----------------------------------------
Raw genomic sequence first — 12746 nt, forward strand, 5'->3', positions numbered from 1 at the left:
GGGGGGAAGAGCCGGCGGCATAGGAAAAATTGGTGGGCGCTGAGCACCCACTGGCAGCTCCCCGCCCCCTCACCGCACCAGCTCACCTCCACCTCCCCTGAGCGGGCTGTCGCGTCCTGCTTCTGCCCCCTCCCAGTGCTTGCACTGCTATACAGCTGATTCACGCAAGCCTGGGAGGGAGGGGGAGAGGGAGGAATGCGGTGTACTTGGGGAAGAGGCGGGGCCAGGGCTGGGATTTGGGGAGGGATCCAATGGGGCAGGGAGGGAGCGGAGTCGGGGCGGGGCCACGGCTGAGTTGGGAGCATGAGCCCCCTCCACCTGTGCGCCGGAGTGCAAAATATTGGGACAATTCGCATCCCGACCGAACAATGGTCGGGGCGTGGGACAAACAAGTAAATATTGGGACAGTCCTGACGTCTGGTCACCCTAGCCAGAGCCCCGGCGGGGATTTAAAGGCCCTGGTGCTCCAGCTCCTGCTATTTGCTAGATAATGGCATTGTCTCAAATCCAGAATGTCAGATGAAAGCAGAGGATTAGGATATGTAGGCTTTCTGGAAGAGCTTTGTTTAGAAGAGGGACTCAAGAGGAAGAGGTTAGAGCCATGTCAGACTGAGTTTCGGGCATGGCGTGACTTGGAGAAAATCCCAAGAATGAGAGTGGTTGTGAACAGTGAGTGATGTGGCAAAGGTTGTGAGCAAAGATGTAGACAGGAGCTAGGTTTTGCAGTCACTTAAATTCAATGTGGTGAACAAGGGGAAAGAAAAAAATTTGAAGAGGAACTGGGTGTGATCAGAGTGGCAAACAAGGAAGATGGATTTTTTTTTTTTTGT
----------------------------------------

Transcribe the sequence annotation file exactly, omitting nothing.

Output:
Raw genomic sequence first — 12746 nt, forward strand, 5'->3', positions numbered from 1 at the left:
GGGGGGAAGAGCCGGCGGCATAGGAAAAATTGGTGGGCGCTGAGCACCCACTGGCAGCTCCCCGCCCCCTCACCGCACCAGCTCACCTCCACCTCCCCTGAGCGGGCTGTCGCGTCCTGCTTCTGCCCCCTCCCAGTGCTTGCACTGCTATACAGCTGATTCACGCAAGCCTGGGAGGGAGGGGGAGAGGGAGGAATGCGGTGTACTTGGGGAAGAGGCGGGGCCAGGGCTGGGATTTGGGGAGGGATCCAATGGGGCAGGGAGGGAGCGGAGTCGGGGCGGGGCCACGGCTGAGTTGGGAGCATGAGCCCCCTCCACCTGTGCGCCGGAGTGCAAAATATTGGGACAATTCGCATCCCGACCGAACAATGGTCGGGGCGTGGGACAAACAAGTAAATATTGGGACAGTCCTGACGTCTGGTCACCCTAGCCAGAGCCCCGGCGGGGATTTAAAGGCCCTGGTGCTCCAGCTCCTGCTATTTGCTAGATAATGGCATTGTCTCAAATCCAGAATGTCAGATGAAAGCAGAGGATTAGGATATGTAGGCTTTCTGGAAGAGCTTTGTTTAGAAGAGGGACTCAAGAGGAAGAGGTTAGAGCCATGTCAGACTGAGTTTCGGGCATGGCGTGACTTGGAGAAAATCCCAAGAATGAGAGTGGTTGTGAACAGTGAGTGATGTGGCAAAGGTTGTGAGCAAAGATGTAGACAGGAGCTAGGTTTTGCAGTCACTTAAATTCAATGTGGTGAACAAGGGGAAAGAAAAAAATTTGAAGAGGAACTGGGTGTGATCAGAGTGGCAAACAAGGAAGATGGATTTTTTTTTTTTTGT